Re: Proposal: replacing esound with polypaudio in 2.10
- From: Alan Cox <alan lxorguk ukuu org uk>
- To: Lennart Poettering <mztabzr 0pointer de>
- Cc: desktop-devel-list gnome org
- Subject: Re: Proposal: replacing esound with polypaudio in 2.10
- Date: Fri, 29 Oct 2004 16:00:18 +0100
On Gwe, 2004-10-29 at 00:02, Lennart Poettering wrote:
> > That would make sense - it's just another plugin after all.
> You're right. Could you tell me what format this meta data should have?
> anything more than just a bunch of tuples [timestamp, text]?
I would assume thats sufficient but perhaps an accessibility person can
provide more insight (text being utf-8 format of course)
> Tsss. You picked an interesting piece of code, really. Would
> commenting the function suffice your needs?
It would help yes
> pa_strbuf uses snprintf internally. So it fails under the same conditions
> as snprintf.
That isnt actually true. Because you didnt use glib you re-created a bug
in glib on 64bit systems. Your sizing is done with "int" and without
overflow checks so you fail on strings like
"%*s", 1<<32+4, "Bang"
Now auditing so far I can find no problems with that case, because it
can't happen any way I can find but it illustrates the perils of not
> specify a non-standard configuration file if you like. Polypaudio just
> looks for the configuration script in $HOME first, in case it is not
If $HOME isn't set most applications then use getpwuid(getuid()) to find
the home directory and try that - its an 'expected' fallback.
> Yes, you're right on that, but only when locating the configuration
> file to use. So it ain't a security hole. Who edits his configuration
> files in the same time as he starts polypaudio anyway?
But what happens if they vanish over NFS. If your code is robust you
don't need access.
> > Other issues:
> > - You use snprintf in the signal handler - thats not guaranteed safe I
> > believe
> As far as I know (f)printf() is not safe since it accesses a FILE
> object, but snprintf should be safe.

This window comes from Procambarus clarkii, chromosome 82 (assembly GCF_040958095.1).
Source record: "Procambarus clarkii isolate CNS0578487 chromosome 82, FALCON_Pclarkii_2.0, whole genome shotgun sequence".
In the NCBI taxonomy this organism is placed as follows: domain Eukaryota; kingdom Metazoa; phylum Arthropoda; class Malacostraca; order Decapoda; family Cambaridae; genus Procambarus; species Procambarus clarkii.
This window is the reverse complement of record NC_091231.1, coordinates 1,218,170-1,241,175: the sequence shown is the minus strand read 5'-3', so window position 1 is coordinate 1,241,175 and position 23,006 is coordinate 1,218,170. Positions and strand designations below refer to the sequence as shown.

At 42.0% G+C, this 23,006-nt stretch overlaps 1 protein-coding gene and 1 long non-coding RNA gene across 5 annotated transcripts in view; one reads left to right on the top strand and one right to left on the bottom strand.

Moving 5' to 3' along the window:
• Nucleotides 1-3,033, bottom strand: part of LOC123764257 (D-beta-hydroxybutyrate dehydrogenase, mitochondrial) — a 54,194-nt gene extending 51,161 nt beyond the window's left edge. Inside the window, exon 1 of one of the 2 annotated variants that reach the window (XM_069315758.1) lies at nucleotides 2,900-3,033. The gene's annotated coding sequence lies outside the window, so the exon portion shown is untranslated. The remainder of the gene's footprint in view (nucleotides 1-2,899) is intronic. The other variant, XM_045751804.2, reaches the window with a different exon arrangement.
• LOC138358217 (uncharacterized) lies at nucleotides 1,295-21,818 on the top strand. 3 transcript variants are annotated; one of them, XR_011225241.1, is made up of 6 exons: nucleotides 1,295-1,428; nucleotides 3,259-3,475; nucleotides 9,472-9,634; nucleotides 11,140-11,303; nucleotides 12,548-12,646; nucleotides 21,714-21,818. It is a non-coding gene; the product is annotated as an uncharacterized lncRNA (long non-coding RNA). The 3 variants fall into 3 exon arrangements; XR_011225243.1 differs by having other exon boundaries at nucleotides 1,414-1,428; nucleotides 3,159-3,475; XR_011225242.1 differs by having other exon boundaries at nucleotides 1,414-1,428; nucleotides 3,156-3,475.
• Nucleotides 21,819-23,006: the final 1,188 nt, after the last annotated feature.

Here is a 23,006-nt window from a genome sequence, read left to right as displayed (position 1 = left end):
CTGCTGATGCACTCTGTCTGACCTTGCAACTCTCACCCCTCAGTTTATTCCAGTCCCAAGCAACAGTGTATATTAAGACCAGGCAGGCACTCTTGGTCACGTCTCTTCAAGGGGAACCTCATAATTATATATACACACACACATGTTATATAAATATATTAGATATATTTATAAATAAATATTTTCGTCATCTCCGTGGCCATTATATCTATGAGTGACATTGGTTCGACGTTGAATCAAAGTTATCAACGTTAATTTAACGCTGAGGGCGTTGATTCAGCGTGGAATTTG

The memory allocating version isnt. I've asked Ulrich Drepper about the
general case. I'll let you know what he says
> his streams easily. If that name cannot be read, it is simple set to
> "libao". Short: it's just usef for eyecandy and is otherwise useless.
> I do believe that NODELAY is a good idea in this case. Why? It lowers the
> latency of network transmissions. Polypaudio usually writes very large
> blocks to the sockets and it usually takes some time to get the next
> block (i.e. this is controlled by the soundcard's crystal), so most of
> the time there's no point in waiting for more data.
TCP_NODELAY causes confusion because its functionality isnt always
obvious to people. TCP has a rule which is something like this
If I don't have a frame (typically about 1460) bytes of data
If there is already a frame in flight
Wait a briefly for other data before sending.
In practice this means that setting TCP_NODELAY has no useful effect
on streaming audio and can have negative effects as it causes lots of
sequences of 1460,1460, 140, 1460,1460,140 or similar to occur and may
also trigger silly window syndrome on old boxes which harms performance.
Linux has TCP_CORK which allows you to jam a virtual cork in a
connection (like putting a cork in a wine bottle) to block up data
nicely but that isn't portable. What is portable of course is switching
NODELAY off while streaming and back on when appropriate.
> > - Trusts getaddrinfo response for address length. You need to validate
> > it is sane(eg 4 byte for IP)
> Hmpf. I always trust what the libc/kernel tells me.
libc tells you want the name server told it, and the nameserver can
reply with dumb stuff which some systems then believe. Its a common
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